I remember talking to a young founder about his startup idea lately. He was all excited about his solution, excited about how many people it would enrich.
When I asked him if he had talked to his target audience, he proudly said “No” and pulled out this infamous quote attributed to Henry Ford:
“If I had asked people what they wanted, they would have said faster horses.”*
He continued his thought: People often don’t know what they really want. “No one knew what a car was. Steve Jobs also created the iPod and got people excited about not knowing they even wanted such a device.”
The young founder found the “faster horses” answer absurd, almost ridiculous. He dismissed interviewing with target customers as a waste of time. He believed that as an innovator, he should bring a solution they don’t know they need.
He missed the point the whole quote is about.
Interviewing the target audience is not about asking people what they want. It’s about identifying people’s real pains and needs through stories.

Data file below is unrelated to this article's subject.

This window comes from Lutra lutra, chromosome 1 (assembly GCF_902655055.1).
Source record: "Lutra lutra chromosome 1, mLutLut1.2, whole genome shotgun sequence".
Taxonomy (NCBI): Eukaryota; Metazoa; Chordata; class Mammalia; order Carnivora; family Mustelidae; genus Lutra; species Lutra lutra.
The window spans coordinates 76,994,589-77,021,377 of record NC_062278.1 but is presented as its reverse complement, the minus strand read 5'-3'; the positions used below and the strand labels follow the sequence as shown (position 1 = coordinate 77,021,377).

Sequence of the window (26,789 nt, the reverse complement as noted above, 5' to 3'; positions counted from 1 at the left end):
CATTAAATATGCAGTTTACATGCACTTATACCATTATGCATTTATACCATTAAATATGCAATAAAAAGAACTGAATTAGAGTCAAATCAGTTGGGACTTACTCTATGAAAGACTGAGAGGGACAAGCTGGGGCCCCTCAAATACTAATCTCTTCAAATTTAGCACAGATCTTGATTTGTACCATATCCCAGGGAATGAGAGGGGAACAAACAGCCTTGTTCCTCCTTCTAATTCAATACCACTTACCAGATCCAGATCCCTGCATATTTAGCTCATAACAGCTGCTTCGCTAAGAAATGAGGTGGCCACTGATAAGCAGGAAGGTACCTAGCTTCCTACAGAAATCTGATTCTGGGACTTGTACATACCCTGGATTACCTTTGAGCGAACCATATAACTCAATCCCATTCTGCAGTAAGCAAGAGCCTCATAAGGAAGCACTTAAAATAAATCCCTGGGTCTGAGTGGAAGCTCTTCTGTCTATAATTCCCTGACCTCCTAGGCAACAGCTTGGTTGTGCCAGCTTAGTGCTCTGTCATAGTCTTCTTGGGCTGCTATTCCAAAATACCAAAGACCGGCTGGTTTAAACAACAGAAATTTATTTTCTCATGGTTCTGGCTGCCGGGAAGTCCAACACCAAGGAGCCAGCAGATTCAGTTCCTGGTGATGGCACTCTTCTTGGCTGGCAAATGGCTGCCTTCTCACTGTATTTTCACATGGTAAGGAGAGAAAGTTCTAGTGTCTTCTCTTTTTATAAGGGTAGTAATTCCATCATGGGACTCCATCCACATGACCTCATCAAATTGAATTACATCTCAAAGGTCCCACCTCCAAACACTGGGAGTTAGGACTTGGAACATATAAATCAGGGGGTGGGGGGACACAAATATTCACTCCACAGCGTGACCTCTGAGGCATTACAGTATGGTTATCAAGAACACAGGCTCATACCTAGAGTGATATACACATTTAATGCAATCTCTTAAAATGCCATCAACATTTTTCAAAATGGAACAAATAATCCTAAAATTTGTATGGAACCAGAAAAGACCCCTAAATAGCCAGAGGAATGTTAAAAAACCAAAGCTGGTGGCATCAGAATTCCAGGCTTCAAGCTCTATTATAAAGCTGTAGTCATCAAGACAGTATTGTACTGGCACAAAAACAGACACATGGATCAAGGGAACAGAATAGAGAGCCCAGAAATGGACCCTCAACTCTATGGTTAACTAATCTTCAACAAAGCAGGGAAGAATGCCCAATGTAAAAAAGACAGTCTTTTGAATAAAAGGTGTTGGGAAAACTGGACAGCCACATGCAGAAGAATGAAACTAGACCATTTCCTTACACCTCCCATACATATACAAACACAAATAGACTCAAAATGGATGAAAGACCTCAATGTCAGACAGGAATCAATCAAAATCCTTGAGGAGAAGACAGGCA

So when people say they want “faster horses,” they’re implying a need that doesn’t seem to be immediately obvious to everyone -> To get from A to B faster. There is a clear opportunity here that can be turned into a value proposition, no matter what the solution is.
People tell you what they need or want when you let them tell you.
As a PM, it’s your job to mine their stories for undeserved needs and incorporate them into the product. They tell you in their own way.
*Note: There’s no evidence that Henry Ford ever said those words. Even if he didn’t, this quote is always ideal as a starter for exciting discussions.